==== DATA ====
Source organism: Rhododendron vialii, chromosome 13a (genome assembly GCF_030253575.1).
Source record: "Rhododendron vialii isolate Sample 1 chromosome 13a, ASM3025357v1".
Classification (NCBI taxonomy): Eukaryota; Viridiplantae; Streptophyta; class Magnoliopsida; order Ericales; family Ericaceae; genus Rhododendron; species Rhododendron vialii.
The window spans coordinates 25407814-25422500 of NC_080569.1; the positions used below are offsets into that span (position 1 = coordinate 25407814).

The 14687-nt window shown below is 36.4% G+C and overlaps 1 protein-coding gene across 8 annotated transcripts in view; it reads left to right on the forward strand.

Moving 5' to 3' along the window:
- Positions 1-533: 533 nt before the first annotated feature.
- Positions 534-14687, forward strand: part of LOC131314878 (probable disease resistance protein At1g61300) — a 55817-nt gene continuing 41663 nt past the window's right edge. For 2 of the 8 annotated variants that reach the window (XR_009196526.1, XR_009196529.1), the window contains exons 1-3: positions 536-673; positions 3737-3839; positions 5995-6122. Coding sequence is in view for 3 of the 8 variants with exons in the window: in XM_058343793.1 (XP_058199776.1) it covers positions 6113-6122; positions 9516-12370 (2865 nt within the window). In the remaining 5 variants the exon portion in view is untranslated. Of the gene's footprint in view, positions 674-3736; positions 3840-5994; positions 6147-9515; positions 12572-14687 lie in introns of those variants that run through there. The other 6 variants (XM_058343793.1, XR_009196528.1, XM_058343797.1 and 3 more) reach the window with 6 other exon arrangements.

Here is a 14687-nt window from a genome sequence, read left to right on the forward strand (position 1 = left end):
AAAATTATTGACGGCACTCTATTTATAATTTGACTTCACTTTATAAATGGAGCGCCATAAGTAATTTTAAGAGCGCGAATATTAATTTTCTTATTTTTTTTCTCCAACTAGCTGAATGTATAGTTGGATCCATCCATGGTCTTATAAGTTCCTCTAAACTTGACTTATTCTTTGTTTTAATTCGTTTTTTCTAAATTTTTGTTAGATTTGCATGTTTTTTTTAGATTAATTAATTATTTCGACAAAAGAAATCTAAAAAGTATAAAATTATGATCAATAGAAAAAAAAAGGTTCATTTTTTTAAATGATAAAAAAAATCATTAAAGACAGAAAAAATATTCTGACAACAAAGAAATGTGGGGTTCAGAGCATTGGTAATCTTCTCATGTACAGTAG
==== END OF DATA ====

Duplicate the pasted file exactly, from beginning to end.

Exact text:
Source organism: Rhododendron vialii, chromosome 13a (genome assembly GCF_030253575.1).
Source record: "Rhododendron vialii isolate Sample 1 chromosome 13a, ASM3025357v1".
Classification (NCBI taxonomy): Eukaryota; Viridiplantae; Streptophyta; class Magnoliopsida; order Ericales; family Ericaceae; genus Rhododendron; species Rhododendron vialii.
The window spans coordinates 25407814-25422500 of NC_080569.1; the positions used below are offsets into that span (position 1 = coordinate 25407814).

The 14687-nt window shown below is 36.4% G+C and overlaps 1 protein-coding gene across 8 annotated transcripts in view; it reads left to right on the forward strand.

Moving 5' to 3' along the window:
- Positions 1-533: 533 nt before the first annotated feature.
- Positions 534-14687, forward strand: part of LOC131314878 (probable disease resistance protein At1g61300) — a 55817-nt gene continuing 41663 nt past the window's right edge. For 2 of the 8 annotated variants that reach the window (XR_009196526.1, XR_009196529.1), the window contains exons 1-3: positions 536-673; positions 3737-3839; positions 5995-6122. Coding sequence is in view for 3 of the 8 variants with exons in the window: in XM_058343793.1 (XP_058199776.1) it covers positions 6113-6122; positions 9516-12370 (2865 nt within the window). In the remaining 5 variants the exon portion in view is untranslated. Of the gene's footprint in view, positions 674-3736; positions 3840-5994; positions 6147-9515; positions 12572-14687 lie in introns of those variants that run through there. The other 6 variants (XM_058343793.1, XR_009196528.1, XM_058343797.1 and 3 more) reach the window with 6 other exon arrangements.

Here is a 14687-nt window from a genome sequence, read left to right on the forward strand (position 1 = left end):
AAAATTATTGACGGCACTCTATTTATAATTTGACTTCACTTTATAAATGGAGCGCCATAAGTAATTTTAAGAGCGCGAATATTAATTTTCTTATTTTTTTTCTCCAACTAGCTGAATGTATAGTTGGATCCATCCATGGTCTTATAAGTTCCTCTAAACTTGACTTATTCTTTGTTTTAATTCGTTTTTTCTAAATTTTTGTTAGATTTGCATGTTTTTTTTAGATTAATTAATTATTTCGACAAAAGAAATCTAAAAAGTATAAAATTATGATCAATAGAAAAAAAAAGGTTCATTTTTTTAAATGATAAAAAAAATCATTAAAGACAGAAAAAATATTCTGACAACAAAGAAATGTGGGGTTCAGAGCATTGGTAATCTTCTCATGTACAGTAG